On Wednesday, November 18th, the IRS issued Revenue Ruling 2020-27 clearly stating eligible expenses paid with PPP proceeds are not a tax deduction in 2020 if the borrower “has a reasonable expectation of forgiveness during 2020 or 2021.” This ruling applies whether the borrower submits an application for PPP forgiveness in 2020 or waits until 2021.

What does this mean for 2020 tax liabilities and planning? PPP recipients should consider if they have made sufficient estimated tax payments for 2020 to avoid any underpayment or late payment penalties. This should include a projection of 2020 taxable income and a determination if “safe harbor” amounts based on 2019 tax liabilities make the most sense. Additional tax payments can be made through a final quarterly estimate or payroll withholding if applicable.

Strategic tax planning before the end of 2020 is critical. It is important to maximize available deductions and credits as an offset to this unexpected increase in income. For those businesses who remain financially distressed, it is important to evaluate cash requirements and plan for the impact well ahead of April 15th. For profitable 2020 operations, the increased income may push taxpayers into a higher tax bracket, or limit tax deductions enjoyed in the past, creating an unpleasant surprise on April 15th. It is highly important to consider all available options to reduce the impact of these PPP proceeds, including considerations of cost segregation studies for construction or improvement projects; evaluation of R&D credit eligibility; equipment purchases, revenue deferral opportunities, acceleration of deductions, etc.

Is the PPP still a benefit? Should I pay it back? Keep in mind that even though the forgiven PPP proceeds are essentially taxable as a result of the non-deductibility of the expenses, the highest federal tax rate is 37%. For every $100 you received, you keep at least $63, excluding state tax impact. Your decision to pay back the loan should not be based on the taxability.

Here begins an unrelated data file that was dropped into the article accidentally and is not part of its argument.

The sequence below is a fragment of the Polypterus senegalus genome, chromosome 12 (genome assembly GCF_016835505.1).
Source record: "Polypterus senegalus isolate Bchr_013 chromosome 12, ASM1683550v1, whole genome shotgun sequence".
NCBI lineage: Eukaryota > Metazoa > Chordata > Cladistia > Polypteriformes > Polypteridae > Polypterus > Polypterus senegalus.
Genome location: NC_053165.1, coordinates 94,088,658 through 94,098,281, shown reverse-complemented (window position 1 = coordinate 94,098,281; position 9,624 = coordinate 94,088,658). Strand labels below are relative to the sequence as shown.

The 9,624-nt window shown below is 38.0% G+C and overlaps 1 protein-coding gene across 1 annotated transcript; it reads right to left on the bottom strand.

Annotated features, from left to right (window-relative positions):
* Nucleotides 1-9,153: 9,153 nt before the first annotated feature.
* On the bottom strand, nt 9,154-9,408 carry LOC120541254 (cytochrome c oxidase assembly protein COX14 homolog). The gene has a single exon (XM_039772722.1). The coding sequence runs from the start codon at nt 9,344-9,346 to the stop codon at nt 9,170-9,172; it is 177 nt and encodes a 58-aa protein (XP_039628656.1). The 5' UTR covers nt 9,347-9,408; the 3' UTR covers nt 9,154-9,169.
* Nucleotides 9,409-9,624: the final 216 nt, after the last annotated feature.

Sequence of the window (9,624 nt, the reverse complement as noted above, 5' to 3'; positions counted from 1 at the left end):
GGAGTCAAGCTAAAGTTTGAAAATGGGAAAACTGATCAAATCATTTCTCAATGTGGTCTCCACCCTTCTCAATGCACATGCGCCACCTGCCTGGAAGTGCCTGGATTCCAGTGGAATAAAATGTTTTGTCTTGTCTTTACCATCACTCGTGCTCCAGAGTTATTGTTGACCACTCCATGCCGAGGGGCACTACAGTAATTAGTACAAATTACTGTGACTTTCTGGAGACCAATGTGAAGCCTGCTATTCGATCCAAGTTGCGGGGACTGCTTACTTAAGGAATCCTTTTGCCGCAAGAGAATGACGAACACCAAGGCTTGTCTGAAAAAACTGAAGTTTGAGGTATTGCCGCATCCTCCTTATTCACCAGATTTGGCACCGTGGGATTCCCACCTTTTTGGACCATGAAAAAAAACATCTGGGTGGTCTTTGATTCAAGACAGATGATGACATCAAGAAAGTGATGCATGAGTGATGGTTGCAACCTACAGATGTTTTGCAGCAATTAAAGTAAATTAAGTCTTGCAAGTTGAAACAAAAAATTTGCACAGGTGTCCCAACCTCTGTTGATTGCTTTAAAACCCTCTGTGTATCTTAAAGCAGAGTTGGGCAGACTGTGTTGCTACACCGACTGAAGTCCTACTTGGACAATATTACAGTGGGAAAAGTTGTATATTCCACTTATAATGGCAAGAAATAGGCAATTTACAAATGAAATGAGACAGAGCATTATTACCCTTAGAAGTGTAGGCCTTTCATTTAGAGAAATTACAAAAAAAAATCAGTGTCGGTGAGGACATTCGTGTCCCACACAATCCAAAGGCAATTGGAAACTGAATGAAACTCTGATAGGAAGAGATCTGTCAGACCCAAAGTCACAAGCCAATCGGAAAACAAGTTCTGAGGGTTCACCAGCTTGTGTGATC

How does this impact when I should file for forgiveness? This guidance removes the question regarding timing due solely to tax consequences. Eligible expenses are excluded for the tax year 2020 regardless of when the taxpayer files for forgiveness.

What if my Loan is not forgiven? In addition to the Revenue Ruling discussed above, the IRS addressed this situation in Revenue Ruling 2020-51, providing a “safe harbor” for those who do not receive SBA forgiveness, receive only partial SBA forgiveness, or irrevocable decide not to seek SBA forgiveness. In these cases, the taxpayer will have the ability to deduct the eligible expenses in either 2020, 2021, or the year that notice of denial is received from the SBA. This will require the attachment of a required statement titled “Revenue Procedure 2020-51” to the tax return on which the expenses are deducted.

Please reach out to your Somerset Advisor for assistance in applying this new guidance to your unique situation. If you do not work with Somerset, now is a great time to become acquainted. You may contact us at 317.472.2200 or  with any questions. We are here to help you!